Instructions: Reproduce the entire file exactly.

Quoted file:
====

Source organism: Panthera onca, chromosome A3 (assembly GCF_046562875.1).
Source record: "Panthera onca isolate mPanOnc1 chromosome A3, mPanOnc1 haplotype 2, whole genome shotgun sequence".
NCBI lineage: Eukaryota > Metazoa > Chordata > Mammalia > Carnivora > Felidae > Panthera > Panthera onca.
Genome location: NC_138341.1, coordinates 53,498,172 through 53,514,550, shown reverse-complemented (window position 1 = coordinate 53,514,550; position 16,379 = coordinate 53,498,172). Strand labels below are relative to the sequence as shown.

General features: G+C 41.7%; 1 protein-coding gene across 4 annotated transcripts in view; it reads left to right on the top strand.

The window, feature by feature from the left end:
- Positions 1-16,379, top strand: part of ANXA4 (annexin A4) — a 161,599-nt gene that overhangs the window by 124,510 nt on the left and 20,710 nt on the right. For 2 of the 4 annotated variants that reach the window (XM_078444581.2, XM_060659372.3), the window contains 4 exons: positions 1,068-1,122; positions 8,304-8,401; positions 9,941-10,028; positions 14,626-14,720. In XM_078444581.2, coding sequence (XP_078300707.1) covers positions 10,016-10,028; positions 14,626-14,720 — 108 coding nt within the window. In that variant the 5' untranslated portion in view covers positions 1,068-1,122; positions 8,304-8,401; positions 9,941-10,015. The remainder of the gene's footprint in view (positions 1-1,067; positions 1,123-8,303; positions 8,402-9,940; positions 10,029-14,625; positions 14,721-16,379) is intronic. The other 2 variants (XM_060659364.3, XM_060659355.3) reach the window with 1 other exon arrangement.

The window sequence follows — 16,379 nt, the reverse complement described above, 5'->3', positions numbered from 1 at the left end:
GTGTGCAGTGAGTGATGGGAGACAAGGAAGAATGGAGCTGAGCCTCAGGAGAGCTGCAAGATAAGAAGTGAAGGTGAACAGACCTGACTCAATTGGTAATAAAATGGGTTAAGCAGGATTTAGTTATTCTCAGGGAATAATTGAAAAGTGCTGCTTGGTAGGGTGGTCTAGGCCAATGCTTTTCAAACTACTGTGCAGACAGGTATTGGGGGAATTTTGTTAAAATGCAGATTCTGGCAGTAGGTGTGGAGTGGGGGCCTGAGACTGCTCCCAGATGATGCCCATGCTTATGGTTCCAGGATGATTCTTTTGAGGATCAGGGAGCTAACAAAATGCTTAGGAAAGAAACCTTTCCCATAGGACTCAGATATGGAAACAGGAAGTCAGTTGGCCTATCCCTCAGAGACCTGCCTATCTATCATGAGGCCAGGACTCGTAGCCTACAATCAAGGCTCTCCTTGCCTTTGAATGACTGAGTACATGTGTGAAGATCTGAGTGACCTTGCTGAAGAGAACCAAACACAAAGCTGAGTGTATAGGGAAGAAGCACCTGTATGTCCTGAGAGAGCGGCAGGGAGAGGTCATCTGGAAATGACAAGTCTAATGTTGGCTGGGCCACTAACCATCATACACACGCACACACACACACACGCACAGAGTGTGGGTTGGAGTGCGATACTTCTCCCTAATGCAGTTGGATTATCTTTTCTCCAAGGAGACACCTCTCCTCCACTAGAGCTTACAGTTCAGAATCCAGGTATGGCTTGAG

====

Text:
Source organism: Panthera onca, chromosome A3 (assembly GCF_046562875.1).
Source record: "Panthera onca isolate mPanOnc1 chromosome A3, mPanOnc1 haplotype 2, whole genome shotgun sequence".
NCBI lineage: Eukaryota > Metazoa > Chordata > Mammalia > Carnivora > Felidae > Panthera > Panthera onca.
Genome location: NC_138341.1, coordinates 53,498,172 through 53,514,550, shown reverse-complemented (window position 1 = coordinate 53,514,550; position 16,379 = coordinate 53,498,172). Strand labels below are relative to the sequence as shown.

General features: G+C 41.7%; 1 protein-coding gene across 4 annotated transcripts in view; it reads left to right on the top strand.

The window, feature by feature from the left end:
- Positions 1-16,379, top strand: part of ANXA4 (annexin A4) — a 161,599-nt gene that overhangs the window by 124,510 nt on the left and 20,710 nt on the right. For 2 of the 4 annotated variants that reach the window (XM_078444581.2, XM_060659372.3), the window contains 4 exons: positions 1,068-1,122; positions 8,304-8,401; positions 9,941-10,028; positions 14,626-14,720. In XM_078444581.2, coding sequence (XP_078300707.1) covers positions 10,016-10,028; positions 14,626-14,720 — 108 coding nt within the window. In that variant the 5' untranslated portion in view covers positions 1,068-1,122; positions 8,304-8,401; positions 9,941-10,015. The remainder of the gene's footprint in view (positions 1-1,067; positions 1,123-8,303; positions 8,402-9,940; positions 10,029-14,625; positions 14,721-16,379) is intronic. The other 2 variants (XM_060659364.3, XM_060659355.3) reach the window with 1 other exon arrangement.

The window sequence follows — 16,379 nt, the reverse complement described above, 5'->3', positions numbered from 1 at the left end:
GTGTGCAGTGAGTGATGGGAGACAAGGAAGAATGGAGCTGAGCCTCAGGAGAGCTGCAAGATAAGAAGTGAAGGTGAACAGACCTGACTCAATTGGTAATAAAATGGGTTAAGCAGGATTTAGTTATTCTCAGGGAATAATTGAAAAGTGCTGCTTGGTAGGGTGGTCTAGGCCAATGCTTTTCAAACTACTGTGCAGACAGGTATTGGGGGAATTTTGTTAAAATGCAGATTCTGGCAGTAGGTGTGGAGTGGGGGCCTGAGACTGCTCCCAGATGATGCCCATGCTTATGGTTCCAGGATGATTCTTTTGAGGATCAGGGAGCTAACAAAATGCTTAGGAAAGAAACCTTTCCCATAGGACTCAGATATGGAAACAGGAAGTCAGTTGGCCTATCCCTCAGAGACCTGCCTATCTATCATGAGGCCAGGACTCGTAGCCTACAATCAAGGCTCTCCTTGCCTTTGAATGACTGAGTACATGTGTGAAGATCTGAGTGACCTTGCTGAAGAGAACCAAACACAAAGCTGAGTGTATAGGGAAGAAGCACCTGTATGTCCTGAGAGAGCGGCAGGGAGAGGTCATCTGGAAATGACAAGTCTAATGTTGGCTGGGCCACTAACCATCATACACACGCACACACACACACACGCACAGAGTGTGGGTTGGAGTGCGATACTTCTCCCTAATGCAGTTGGATTATCTTTTCTCCAAGGAGACACCTCTCCTCCACTAGAGCTTACAGTTCAGAATCCAGGTATGGCTTGAG